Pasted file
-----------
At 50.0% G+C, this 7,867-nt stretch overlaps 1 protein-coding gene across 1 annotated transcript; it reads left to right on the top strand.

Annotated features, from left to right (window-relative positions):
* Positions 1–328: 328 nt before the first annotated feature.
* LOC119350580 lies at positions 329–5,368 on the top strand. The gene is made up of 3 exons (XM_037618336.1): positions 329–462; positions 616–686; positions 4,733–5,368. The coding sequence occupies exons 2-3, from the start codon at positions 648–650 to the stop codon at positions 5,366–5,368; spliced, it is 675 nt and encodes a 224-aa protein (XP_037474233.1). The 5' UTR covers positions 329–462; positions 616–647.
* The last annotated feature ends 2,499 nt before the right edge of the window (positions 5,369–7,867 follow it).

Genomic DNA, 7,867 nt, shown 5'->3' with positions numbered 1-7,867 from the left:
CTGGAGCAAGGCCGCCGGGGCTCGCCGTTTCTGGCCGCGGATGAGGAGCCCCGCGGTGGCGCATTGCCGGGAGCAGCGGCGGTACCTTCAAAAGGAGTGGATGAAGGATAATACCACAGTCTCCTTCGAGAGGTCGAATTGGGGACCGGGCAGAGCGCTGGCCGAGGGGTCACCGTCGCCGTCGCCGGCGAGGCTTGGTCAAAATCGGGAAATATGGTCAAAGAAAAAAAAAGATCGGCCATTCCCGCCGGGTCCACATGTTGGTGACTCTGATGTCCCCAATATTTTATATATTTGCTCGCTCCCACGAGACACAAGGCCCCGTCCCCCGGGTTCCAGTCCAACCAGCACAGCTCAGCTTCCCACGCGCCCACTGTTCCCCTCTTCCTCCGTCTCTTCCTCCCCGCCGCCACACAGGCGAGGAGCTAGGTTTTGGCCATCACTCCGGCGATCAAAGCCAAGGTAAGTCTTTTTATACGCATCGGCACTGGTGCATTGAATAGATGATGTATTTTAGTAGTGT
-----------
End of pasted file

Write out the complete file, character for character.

At 50.0% G+C, this 7,867-nt stretch overlaps 1 protein-coding gene across 1 annotated transcript; it reads left to right on the top strand.

Annotated features, from left to right (window-relative positions):
* Positions 1–328: 328 nt before the first annotated feature.
* LOC119350580 lies at positions 329–5,368 on the top strand. The gene is made up of 3 exons (XM_037618336.1): positions 329–462; positions 616–686; positions 4,733–5,368. The coding sequence occupies exons 2-3, from the start codon at positions 648–650 to the stop codon at positions 5,366–5,368; spliced, it is 675 nt and encodes a 224-aa protein (XP_037474233.1). The 5' UTR covers positions 329–462; positions 616–647.
* The last annotated feature ends 2,499 nt before the right edge of the window (positions 5,369–7,867 follow it).

Genomic DNA, 7,867 nt, shown 5'->3' with positions numbered 1-7,867 from the left:
CTGGAGCAAGGCCGCCGGGGCTCGCCGTTTCTGGCCGCGGATGAGGAGCCCCGCGGTGGCGCATTGCCGGGAGCAGCGGCGGTACCTTCAAAAGGAGTGGATGAAGGATAATACCACAGTCTCCTTCGAGAGGTCGAATTGGGGACCGGGCAGAGCGCTGGCCGAGGGGTCACCGTCGCCGTCGCCGGCGAGGCTTGGTCAAAATCGGGAAATATGGTCAAAGAAAAAAAAAGATCGGCCATTCCCGCCGGGTCCACATGTTGGTGACTCTGATGTCCCCAATATTTTATATATTTGCTCGCTCCCACGAGACACAAGGCCCCGTCCCCCGGGTTCCAGTCCAACCAGCACAGCTCAGCTTCCCACGCGCCCACTGTTCCCCTCTTCCTCCGTCTCTTCCTCCCCGCCGCCACACAGGCGAGGAGCTAGGTTTTGGCCATCACTCCGGCGATCAAAGCCAAGGTAAGTCTTTTTATACGCATCGGCACTGGTGCATTGAATAGATGATGTATTTTAGTAGTGT